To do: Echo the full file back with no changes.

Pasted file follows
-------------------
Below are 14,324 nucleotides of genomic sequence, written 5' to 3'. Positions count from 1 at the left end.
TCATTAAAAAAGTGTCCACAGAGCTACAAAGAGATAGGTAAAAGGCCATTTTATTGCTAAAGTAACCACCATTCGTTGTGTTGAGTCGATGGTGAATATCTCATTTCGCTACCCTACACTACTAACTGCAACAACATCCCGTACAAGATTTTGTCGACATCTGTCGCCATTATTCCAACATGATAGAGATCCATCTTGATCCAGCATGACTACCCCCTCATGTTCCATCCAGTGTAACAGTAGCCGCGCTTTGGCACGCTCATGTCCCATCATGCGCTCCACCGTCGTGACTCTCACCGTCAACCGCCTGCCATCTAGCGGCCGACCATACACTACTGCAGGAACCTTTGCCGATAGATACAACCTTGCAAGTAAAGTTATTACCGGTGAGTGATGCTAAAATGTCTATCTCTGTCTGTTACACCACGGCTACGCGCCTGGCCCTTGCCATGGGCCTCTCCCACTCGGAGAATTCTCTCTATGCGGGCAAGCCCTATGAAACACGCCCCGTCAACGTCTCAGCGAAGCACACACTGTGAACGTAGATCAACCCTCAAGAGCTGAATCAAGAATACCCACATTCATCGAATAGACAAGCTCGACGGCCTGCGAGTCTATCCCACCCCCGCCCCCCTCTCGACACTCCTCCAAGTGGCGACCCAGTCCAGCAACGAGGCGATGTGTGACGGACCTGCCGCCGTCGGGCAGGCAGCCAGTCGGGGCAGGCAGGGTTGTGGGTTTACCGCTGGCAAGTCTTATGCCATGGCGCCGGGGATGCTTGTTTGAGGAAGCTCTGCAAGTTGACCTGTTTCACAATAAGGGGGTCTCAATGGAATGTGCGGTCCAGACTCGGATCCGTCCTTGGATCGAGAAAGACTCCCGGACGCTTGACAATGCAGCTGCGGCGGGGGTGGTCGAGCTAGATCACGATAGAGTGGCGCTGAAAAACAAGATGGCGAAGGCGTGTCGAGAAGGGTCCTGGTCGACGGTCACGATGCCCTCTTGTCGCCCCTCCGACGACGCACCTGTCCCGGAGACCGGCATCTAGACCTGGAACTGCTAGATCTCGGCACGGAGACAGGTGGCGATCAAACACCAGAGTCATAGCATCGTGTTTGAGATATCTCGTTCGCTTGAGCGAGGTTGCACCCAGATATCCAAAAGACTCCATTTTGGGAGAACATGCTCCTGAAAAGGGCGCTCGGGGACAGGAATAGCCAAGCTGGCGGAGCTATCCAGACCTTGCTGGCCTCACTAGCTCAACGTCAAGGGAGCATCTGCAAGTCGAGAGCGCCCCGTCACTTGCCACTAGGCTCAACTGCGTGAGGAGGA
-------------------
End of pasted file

Below are 14,324 nucleotides of genomic sequence, written 5' to 3'. Positions count from 1 at the left end.
TCATTAAAAAAGTGTCCACAGAGCTACAAAGAGATAGGTAAAAGGCCATTTTATTGCTAAAGTAACCACCATTCGTTGTGTTGAGTCGATGGTGAATATCTCATTTCGCTACCCTACACTACTAACTGCAACAACATCCCGTACAAGATTTTGTCGACATCTGTCGCCATTATTCCAACATGATAGAGATCCATCTTGATCCAGCATGACTACCCCCTCATGTTCCATCCAGTGTAACAGTAGCCGCGCTTTGGCACGCTCATGTCCCATCATGCGCTCCACCGTCGTGACTCTCACCGTCAACCGCCTGCCATCTAGCGGCCGACCATACACTACTGCAGGAACCTTTGCCGATAGATACAACCTTGCAAGTAAAGTTATTACCGGTGAGTGATGCTAAAATGTCTATCTCTGTCTGTTACACCACGGCTACGCGCCTGGCCCTTGCCATGGGCCTCTCCCACTCGGAGAATTCTCTCTATGCGGGCAAGCCCTATGAAACACGCCCCGTCAACGTCTCAGCGAAGCACACACTGTGAACGTAGATCAACCCTCAAGAGCTGAATCAAGAATACCCACATTCATCGAATAGACAAGCTCGACGGCCTGCGAGTCTATCCCACCCCCGCCCCCCTCTCGACACTCCTCCAAGTGGCGACCCAGTCCAGCAACGAGGCGATGTGTGACGGACCTGCCGCCGTCGGGCAGGCAGCCAGTCGGGGCAGGCAGGGTTGTGGGTTTACCGCTGGCAAGTCTTATGCCATGGCGCCGGGGATGCTTGTTTGAGGAAGCTCTGCAAGTTGACCTGTTTCACAATAAGGGGGTCTCAATGGAATGTGCGGTCCAGACTCGGATCCGTCCTTGGATCGAGAAAGACTCCCGGACGCTTGACAATGCAGCTGCGGCGGGGGTGGTCGAGCTAGATCACGATAGAGTGGCGCTGAAAAACAAGATGGCGAAGGCGTGTCGAGAAGGGTCCTGGTCGACGGTCACGATGCCCTCTTGTCGCCCCTCCGACGACGCACCTGTCCCGGAGACCGGCATCTAGACCTGGAACTGCTAGATCTCGGCACGGAGACAGGTGGCGATCAAACACCAGAGTCATAGCATCGTGTTTGAGATATCTCGTTCGCTTGAGCGAGGTTGCACCCAGATATCCAAAAGACTCCATTTTGGGAGAACATGCTCCTGAAAAGGGCGCTCGGGGACAGGAATAGCCAAGCTGGCGGAGCTATCCAGACCTTGCTGGCCTCACTAGCTCAACGTCAAGGGAGCATCTGCAAGTCGAGAGCGCCCCGTCACTTGCCACTAGGCTCAACTGCGTGAGGAGGA